So, when I say wrong in the title, in reference to inflicting wrong, we have to ask first what that means. Just punishments are teaching moments and quips and remarks sure, who hasn’t done those things in service of the greater good even with an air of emotion to them? Even telling someone to piss off is even rather blunt tool to demonstrate that now is the time for solitude but people tend not to want to hear that. When we talk about inflicting wrong here, as Seneca speaks about is the case of acting in a way that serves only vice and that exists to subvert the natural way of being, rejecting all the maxims of what it means to at least try to act in a virtuous way. The list is rather long.

So what do we do in these situations, if we inflict wrong? Other than take time to improve and to reflect on this action and take responsibility for it, not much. The gratification of forgiveness from those we wrong is self serving and unfulfilling even when our actions are exposed. So we apologise not for ourselves but for the people we have wronged as a sincere notice of reflection and implication that all efforts will be made to not do that thing again. You can’t unring a bell or unfuck your partner’s friend (or whatever), so realistically the only thing we can take responsibility for is the self and self improvement not the hurt inflicted because that is often immeasurable. It’s easier said than done, yet with all things, it’s the journey not destination that matters most as the destination for all of us is that very long sleep.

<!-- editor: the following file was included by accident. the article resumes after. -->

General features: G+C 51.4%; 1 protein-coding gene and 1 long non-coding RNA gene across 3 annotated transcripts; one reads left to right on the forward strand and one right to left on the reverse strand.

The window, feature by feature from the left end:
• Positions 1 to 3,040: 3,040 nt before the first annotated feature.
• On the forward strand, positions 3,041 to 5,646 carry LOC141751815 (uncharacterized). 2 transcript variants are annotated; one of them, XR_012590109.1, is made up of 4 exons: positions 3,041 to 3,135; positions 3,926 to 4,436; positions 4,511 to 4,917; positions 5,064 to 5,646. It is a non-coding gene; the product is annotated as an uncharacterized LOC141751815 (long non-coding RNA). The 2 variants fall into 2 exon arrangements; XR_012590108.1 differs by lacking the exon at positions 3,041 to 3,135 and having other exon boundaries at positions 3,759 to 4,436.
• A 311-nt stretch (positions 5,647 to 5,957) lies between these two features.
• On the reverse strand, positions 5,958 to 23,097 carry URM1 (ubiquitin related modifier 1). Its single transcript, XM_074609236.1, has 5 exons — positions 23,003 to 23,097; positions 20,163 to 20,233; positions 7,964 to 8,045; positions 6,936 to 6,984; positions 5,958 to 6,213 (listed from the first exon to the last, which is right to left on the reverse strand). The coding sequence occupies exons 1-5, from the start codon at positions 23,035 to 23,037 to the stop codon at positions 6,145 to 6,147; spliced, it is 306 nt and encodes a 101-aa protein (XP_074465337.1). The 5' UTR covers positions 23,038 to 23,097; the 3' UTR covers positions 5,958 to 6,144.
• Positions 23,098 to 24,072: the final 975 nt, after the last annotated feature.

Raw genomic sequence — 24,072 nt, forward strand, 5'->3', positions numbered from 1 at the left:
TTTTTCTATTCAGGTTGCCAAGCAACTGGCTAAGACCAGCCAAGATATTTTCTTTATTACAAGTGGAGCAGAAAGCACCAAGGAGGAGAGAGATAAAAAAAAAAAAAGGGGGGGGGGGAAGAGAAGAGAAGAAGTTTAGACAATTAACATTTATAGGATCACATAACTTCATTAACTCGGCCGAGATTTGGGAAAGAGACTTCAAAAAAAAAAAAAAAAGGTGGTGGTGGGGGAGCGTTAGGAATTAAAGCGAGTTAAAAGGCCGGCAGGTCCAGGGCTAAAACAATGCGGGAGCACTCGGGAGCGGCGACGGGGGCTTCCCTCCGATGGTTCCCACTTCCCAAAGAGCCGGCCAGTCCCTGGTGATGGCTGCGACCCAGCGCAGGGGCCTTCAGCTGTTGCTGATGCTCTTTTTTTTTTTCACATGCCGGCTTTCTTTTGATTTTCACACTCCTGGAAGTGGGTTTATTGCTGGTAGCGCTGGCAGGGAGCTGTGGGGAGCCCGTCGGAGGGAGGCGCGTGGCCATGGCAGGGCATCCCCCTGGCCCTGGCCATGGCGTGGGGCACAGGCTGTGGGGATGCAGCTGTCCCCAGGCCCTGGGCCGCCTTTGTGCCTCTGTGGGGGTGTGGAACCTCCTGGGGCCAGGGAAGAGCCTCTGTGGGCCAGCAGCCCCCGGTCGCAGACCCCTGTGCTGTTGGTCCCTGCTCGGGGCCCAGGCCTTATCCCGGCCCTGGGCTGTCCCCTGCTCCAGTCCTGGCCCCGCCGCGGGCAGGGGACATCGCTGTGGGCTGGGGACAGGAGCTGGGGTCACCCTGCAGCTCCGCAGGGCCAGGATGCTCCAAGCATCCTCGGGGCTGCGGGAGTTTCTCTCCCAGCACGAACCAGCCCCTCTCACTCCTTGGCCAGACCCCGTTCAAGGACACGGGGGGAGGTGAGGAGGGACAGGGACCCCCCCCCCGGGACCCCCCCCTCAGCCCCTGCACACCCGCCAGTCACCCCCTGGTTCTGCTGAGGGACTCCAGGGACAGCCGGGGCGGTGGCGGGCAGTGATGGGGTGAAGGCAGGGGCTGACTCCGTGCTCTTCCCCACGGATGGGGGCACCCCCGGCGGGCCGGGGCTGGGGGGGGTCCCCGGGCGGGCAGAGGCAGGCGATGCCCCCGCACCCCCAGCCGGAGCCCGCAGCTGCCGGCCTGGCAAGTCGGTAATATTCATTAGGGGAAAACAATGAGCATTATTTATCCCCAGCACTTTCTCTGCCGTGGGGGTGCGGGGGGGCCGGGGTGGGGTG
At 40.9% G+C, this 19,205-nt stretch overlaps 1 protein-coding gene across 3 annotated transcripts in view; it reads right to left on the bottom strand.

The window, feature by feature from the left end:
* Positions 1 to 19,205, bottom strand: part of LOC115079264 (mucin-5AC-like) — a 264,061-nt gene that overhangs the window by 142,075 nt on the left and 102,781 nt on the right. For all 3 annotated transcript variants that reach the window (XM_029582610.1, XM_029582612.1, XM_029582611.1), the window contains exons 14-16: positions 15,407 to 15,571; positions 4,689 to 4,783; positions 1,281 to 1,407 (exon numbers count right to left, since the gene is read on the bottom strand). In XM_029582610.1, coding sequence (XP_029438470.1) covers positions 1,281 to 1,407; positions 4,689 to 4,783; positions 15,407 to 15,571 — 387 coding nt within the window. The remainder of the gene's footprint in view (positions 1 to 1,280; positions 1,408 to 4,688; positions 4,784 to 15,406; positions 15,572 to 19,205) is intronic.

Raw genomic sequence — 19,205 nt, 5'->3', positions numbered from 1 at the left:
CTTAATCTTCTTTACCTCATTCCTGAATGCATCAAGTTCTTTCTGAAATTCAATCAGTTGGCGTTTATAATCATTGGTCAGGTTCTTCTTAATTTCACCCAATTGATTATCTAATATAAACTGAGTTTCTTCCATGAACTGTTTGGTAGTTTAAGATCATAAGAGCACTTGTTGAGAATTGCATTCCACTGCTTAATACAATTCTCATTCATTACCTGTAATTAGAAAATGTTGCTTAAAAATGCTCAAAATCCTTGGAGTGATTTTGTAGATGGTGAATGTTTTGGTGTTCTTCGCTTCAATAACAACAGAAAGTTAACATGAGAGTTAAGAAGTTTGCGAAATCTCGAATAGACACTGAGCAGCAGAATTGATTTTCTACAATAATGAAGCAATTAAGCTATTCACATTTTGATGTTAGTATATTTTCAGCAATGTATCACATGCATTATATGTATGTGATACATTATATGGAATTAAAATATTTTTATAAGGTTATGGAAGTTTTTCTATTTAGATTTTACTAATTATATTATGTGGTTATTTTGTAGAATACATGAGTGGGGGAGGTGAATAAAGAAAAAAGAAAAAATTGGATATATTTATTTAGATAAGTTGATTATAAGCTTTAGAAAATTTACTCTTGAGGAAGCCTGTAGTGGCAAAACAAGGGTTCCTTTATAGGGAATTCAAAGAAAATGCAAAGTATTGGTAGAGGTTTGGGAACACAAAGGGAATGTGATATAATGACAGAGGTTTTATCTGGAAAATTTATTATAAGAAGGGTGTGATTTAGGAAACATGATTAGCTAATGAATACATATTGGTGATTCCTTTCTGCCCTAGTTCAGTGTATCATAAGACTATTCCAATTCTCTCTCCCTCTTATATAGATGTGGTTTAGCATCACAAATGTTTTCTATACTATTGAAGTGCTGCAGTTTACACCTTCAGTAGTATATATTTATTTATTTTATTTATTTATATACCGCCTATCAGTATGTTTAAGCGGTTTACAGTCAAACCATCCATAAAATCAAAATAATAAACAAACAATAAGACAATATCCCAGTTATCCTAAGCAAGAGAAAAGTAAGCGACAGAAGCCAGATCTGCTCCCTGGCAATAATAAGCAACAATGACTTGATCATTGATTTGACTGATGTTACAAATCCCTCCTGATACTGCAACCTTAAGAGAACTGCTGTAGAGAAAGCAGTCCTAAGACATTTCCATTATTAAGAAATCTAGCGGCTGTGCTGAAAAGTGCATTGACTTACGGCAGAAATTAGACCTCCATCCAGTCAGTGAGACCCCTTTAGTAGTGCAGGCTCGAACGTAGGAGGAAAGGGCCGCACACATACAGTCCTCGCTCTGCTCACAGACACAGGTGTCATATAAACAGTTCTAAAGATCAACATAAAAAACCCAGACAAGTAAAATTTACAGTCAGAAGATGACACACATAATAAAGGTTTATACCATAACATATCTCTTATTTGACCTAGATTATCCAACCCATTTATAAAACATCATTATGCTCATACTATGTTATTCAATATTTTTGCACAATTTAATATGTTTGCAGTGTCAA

Z3N0

Stoic Lent

Today will be my final day as a meat eater for the foreseeable future. Maybe I’ll indulge in proteins from fish on occasion but for the rest of the time my diet will be wholly vegetarian. It’s not a massive inconvenience, the M&S veggie burgers are the best I’ve ever had, better than the beef equivalent in fact. It’s not a new experience, I was previously vegetarian for three months of last year, pushing myself to go as long as I could never attempting such a diet before. Christmas broke me of course, who can resist?

I never really thought of it as a lent as such until I was reading Seneca today on my lunch break. Beforehand, it was instead a strange need that I felt despite having no real moral stance on vegetarianism before. As someone growing up in a household with an Italian heritage, to refuse meat was seen a little like an alien request and even months into this attempt, the packs of salami in the fridge were looking very friendly.